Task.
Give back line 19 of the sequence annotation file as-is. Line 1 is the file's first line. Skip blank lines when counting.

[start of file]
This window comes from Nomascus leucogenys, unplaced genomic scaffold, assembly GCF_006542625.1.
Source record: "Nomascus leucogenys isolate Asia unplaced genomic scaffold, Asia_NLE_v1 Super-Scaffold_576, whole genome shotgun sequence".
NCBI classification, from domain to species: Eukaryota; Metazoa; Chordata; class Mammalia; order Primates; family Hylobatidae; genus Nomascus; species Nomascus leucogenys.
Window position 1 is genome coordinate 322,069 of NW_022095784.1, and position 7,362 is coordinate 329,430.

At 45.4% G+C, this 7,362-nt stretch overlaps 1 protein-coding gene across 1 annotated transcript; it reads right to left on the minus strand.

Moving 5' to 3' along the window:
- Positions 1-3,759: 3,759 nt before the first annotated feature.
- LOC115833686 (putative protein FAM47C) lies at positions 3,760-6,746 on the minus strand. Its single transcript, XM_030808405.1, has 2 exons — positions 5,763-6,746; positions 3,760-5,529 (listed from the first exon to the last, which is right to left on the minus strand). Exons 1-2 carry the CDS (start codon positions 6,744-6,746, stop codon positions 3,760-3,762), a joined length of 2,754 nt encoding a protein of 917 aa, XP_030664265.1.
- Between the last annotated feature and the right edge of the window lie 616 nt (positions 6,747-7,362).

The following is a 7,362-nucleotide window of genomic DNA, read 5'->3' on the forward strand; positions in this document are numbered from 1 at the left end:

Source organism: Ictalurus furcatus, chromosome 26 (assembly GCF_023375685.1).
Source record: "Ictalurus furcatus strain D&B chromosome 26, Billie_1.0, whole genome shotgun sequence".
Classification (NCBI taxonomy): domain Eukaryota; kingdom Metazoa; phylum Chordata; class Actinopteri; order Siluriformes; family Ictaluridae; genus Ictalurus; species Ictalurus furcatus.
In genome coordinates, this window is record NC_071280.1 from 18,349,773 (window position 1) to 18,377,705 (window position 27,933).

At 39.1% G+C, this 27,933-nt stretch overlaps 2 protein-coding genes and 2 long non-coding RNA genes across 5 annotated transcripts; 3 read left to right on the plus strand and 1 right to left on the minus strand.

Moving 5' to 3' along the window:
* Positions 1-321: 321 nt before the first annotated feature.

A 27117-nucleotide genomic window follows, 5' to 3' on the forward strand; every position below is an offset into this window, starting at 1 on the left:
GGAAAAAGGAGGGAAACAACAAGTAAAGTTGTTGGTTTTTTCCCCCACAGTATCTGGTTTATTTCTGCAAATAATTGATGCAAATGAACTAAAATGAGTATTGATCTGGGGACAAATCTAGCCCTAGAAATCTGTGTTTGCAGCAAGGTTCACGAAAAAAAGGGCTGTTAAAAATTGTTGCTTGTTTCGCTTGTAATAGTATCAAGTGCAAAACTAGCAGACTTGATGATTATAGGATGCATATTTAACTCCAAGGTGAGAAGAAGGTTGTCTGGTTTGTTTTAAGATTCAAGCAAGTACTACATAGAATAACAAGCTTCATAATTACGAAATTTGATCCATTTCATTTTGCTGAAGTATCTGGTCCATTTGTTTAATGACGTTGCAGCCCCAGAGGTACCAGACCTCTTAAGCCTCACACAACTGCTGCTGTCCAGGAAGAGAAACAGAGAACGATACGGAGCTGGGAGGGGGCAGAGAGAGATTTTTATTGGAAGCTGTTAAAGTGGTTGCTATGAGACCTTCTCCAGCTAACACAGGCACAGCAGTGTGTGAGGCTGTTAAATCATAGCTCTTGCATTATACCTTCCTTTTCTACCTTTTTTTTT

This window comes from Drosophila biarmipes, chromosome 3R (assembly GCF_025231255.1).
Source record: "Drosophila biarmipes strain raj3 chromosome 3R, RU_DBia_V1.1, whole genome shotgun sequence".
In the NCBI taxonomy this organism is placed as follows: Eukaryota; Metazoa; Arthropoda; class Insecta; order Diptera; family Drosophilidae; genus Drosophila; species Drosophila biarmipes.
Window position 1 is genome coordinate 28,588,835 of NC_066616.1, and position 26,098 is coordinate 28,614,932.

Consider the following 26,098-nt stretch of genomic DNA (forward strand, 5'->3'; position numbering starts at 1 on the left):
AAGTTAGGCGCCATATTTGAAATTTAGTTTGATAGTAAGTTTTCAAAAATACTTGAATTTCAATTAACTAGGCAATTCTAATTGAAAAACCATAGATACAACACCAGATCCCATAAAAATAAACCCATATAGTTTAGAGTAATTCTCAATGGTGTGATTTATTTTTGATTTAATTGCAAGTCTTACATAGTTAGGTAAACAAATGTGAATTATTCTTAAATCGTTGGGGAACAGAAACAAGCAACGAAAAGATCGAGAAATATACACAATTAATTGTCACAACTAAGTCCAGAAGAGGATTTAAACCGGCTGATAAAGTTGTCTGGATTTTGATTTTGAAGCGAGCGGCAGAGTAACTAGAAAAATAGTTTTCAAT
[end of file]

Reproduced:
GGAAAAAGGAGGGAAACAACAAGTAAAGTTGTTGGTTTTTTCCCCCACAGTATCTGGTTTATTTCTGCAAATAATTGATGCAAATGAACTAAAATGAGTATTGATCTGGGGACAAATCTAGCCCTAGAAATCTGTGTTTGCAGCAAGGTTCACGAAAAAAAGGGCTGTTAAAAATTGTTGCTTGTTTCGCTTGTAATAGTATCAAGTGCAAAACTAGCAGACTTGATGATTATAGGATGCATATTTAACTCCAAGGTGAGAAGAAGGTTGTCTGGTTTGTTTTAAGATTCAAGCAAGTACTACATAGAATAACAAGCTTCATAATTACGAAATTTGATCCATTTCATTTTGCTGAAGTATCTGGTCCATTTGTTTAATGACGTTGCAGCCCCAGAGGTACCAGACCTCTTAAGCCTCACACAACTGCTGCTGTCCAGGAAGAGAAACAGAGAACGATACGGAGCTGGGAGGGGGCAGAGAGAGATTTTTATTGGAAGCTGTTAAAGTGGTTGCTATGAGACCTTCTCCAGCTAACACAGGCACAGCAGTGTGTGAGGCTGTTAAATCATAGCTCTTGCATTATACCTTCCTTTTCTACCTTTTTTTTT